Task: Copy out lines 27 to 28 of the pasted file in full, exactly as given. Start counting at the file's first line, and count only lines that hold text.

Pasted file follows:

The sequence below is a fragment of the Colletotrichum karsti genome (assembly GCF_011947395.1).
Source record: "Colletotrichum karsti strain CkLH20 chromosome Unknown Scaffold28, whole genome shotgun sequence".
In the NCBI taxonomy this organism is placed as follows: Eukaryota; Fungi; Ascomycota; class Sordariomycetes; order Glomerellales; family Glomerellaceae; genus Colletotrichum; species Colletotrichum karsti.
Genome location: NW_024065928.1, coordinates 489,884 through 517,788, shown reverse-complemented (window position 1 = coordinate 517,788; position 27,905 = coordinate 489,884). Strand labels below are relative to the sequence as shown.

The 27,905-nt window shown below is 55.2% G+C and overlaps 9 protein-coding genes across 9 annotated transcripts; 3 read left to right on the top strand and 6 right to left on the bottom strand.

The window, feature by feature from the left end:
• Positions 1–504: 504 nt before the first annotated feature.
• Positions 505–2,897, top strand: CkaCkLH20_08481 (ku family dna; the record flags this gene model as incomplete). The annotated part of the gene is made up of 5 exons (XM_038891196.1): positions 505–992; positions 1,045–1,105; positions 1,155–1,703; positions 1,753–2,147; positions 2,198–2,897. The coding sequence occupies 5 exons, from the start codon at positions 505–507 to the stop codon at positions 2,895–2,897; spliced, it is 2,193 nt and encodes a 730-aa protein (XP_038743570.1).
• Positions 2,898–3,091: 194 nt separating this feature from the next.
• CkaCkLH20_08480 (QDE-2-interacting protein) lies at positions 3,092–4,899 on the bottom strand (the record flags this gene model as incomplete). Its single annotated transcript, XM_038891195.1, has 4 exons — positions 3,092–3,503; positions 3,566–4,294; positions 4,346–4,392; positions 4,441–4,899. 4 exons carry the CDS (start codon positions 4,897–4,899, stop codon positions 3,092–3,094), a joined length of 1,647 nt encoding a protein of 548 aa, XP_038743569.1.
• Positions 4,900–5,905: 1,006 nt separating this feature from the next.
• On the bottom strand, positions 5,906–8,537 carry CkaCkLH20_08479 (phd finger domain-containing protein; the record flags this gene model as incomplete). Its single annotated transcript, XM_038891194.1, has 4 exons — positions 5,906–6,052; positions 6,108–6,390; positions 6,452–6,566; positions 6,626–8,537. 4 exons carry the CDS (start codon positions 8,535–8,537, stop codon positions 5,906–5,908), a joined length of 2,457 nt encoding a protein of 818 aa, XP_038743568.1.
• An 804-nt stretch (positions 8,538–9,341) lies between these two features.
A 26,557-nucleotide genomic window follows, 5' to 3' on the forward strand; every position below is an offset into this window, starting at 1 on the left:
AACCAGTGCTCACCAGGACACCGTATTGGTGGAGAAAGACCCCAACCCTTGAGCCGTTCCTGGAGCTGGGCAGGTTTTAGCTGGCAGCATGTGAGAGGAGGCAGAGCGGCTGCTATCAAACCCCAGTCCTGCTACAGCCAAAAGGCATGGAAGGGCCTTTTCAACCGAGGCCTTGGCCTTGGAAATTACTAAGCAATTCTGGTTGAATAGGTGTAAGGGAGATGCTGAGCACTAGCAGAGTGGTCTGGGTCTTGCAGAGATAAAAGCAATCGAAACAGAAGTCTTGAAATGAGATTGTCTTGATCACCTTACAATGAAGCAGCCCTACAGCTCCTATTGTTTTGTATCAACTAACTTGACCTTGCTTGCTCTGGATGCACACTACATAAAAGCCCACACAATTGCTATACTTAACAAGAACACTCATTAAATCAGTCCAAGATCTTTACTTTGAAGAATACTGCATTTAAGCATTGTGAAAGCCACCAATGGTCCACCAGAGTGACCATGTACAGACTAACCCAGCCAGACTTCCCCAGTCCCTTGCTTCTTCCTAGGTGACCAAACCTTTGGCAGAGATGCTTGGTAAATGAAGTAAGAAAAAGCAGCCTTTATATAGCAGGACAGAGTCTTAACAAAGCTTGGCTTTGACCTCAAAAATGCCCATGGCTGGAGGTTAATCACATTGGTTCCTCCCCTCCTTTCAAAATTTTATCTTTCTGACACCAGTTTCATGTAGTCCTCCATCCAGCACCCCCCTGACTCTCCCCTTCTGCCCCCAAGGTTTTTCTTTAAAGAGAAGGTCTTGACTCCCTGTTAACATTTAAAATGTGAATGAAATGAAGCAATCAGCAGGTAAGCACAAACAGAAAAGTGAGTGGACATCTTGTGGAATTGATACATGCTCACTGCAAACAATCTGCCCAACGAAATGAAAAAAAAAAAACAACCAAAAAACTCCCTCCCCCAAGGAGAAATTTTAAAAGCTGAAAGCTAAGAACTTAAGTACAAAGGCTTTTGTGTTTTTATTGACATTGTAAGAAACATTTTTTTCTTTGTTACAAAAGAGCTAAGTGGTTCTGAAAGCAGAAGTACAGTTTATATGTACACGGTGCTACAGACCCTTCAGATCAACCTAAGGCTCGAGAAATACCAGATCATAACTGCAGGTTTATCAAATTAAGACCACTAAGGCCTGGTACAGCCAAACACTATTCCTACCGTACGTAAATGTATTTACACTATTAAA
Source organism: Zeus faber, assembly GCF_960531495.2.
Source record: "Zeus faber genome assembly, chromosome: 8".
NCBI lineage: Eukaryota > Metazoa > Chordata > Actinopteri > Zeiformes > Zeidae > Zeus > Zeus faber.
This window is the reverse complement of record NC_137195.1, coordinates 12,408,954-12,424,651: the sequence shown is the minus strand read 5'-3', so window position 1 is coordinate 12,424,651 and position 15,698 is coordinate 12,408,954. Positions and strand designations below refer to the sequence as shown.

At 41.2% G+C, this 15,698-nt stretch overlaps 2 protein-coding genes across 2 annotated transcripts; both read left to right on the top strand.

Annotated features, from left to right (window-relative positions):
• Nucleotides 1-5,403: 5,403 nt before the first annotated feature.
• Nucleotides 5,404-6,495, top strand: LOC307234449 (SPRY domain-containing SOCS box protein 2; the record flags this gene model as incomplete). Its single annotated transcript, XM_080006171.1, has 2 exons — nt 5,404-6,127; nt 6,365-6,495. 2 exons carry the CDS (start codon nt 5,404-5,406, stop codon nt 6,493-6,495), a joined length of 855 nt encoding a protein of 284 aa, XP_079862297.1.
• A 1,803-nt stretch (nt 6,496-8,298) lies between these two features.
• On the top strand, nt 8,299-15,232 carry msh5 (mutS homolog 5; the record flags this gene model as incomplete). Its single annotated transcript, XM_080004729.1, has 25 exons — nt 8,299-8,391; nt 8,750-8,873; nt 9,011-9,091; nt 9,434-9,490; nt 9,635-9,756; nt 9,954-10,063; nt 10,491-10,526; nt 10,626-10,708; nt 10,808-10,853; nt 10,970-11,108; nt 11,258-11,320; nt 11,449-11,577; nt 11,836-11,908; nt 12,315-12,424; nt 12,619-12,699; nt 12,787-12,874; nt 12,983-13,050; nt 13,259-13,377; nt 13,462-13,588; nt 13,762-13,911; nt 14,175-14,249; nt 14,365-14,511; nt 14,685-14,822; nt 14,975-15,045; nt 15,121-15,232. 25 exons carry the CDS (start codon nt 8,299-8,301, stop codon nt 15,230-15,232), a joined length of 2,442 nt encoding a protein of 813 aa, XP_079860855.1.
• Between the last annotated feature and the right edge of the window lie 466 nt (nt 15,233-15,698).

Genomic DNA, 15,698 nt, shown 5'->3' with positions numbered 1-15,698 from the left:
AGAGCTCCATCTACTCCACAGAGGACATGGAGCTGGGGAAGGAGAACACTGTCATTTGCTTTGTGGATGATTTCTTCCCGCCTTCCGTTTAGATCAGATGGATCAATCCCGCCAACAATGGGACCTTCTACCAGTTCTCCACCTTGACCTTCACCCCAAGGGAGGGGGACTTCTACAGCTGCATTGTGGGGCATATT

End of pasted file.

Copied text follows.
Genomic DNA, 15,698 nt, shown 5'->3' with positions numbered 1-15,698 from the left:
AGAGCTCCATCTACTCCACAGAGGACATGGAGCTGGGGAAGGAGAACACTGTCATTTGCTTTGTGGATGATTTCTTCCCGCCTTCCGTTTAGATCAGATGGATCAATCCCGCCAACAATGGGACCTTCTACCAGTTCTCCACCTTGACCTTCACCCCAAGGGAGGGGGACTTCTACAGCTGCATTGTGGGGCATATT